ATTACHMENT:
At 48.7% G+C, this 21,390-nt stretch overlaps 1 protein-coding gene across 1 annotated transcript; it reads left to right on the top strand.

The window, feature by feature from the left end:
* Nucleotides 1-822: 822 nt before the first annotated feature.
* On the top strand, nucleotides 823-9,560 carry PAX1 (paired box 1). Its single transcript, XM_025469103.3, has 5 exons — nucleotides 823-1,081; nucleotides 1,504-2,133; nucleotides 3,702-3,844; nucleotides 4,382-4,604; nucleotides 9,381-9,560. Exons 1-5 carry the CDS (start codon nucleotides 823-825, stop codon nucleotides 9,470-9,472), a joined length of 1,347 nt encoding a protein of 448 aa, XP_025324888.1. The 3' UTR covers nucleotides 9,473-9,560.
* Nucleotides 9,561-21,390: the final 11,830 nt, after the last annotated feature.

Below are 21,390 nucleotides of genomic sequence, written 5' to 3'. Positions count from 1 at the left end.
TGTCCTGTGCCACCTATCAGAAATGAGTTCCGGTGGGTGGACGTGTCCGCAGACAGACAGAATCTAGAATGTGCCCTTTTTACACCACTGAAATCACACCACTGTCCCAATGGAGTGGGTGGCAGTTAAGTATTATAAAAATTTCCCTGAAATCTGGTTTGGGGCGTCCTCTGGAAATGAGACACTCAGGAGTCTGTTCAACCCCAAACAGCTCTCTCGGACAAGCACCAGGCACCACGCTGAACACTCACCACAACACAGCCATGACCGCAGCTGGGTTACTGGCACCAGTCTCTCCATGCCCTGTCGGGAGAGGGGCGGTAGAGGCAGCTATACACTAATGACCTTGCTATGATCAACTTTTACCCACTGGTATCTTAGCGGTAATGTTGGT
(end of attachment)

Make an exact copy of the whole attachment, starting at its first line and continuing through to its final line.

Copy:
At 48.7% G+C, this 21,390-nt stretch overlaps 1 protein-coding gene across 1 annotated transcript; it reads left to right on the top strand.

The window, feature by feature from the left end:
* Nucleotides 1-822: 822 nt before the first annotated feature.
* On the top strand, nucleotides 823-9,560 carry PAX1 (paired box 1). Its single transcript, XM_025469103.3, has 5 exons — nucleotides 823-1,081; nucleotides 1,504-2,133; nucleotides 3,702-3,844; nucleotides 4,382-4,604; nucleotides 9,381-9,560. Exons 1-5 carry the CDS (start codon nucleotides 823-825, stop codon nucleotides 9,470-9,472), a joined length of 1,347 nt encoding a protein of 448 aa, XP_025324888.1. The 3' UTR covers nucleotides 9,473-9,560.
* Nucleotides 9,561-21,390: the final 11,830 nt, after the last annotated feature.

Below are 21,390 nucleotides of genomic sequence, written 5' to 3'. Positions count from 1 at the left end.
TGTCCTGTGCCACCTATCAGAAATGAGTTCCGGTGGGTGGACGTGTCCGCAGACAGACAGAATCTAGAATGTGCCCTTTTTACACCACTGAAATCACACCACTGTCCCAATGGAGTGGGTGGCAGTTAAGTATTATAAAAATTTCCCTGAAATCTGGTTTGGGGCGTCCTCTGGAAATGAGACACTCAGGAGTCTGTTCAACCCCAAACAGCTCTCTCGGACAAGCACCAGGCACCACGCTGAACACTCACCACAACACAGCCATGACCGCAGCTGGGTTACTGGCACCAGTCTCTCCATGCCCTGTCGGGAGAGGGGCGGTAGAGGCAGCTATACACTAATGACCTTGCTATGATCAACTTTTACCCACTGGTATCTTAGCGGTAATGTTGGT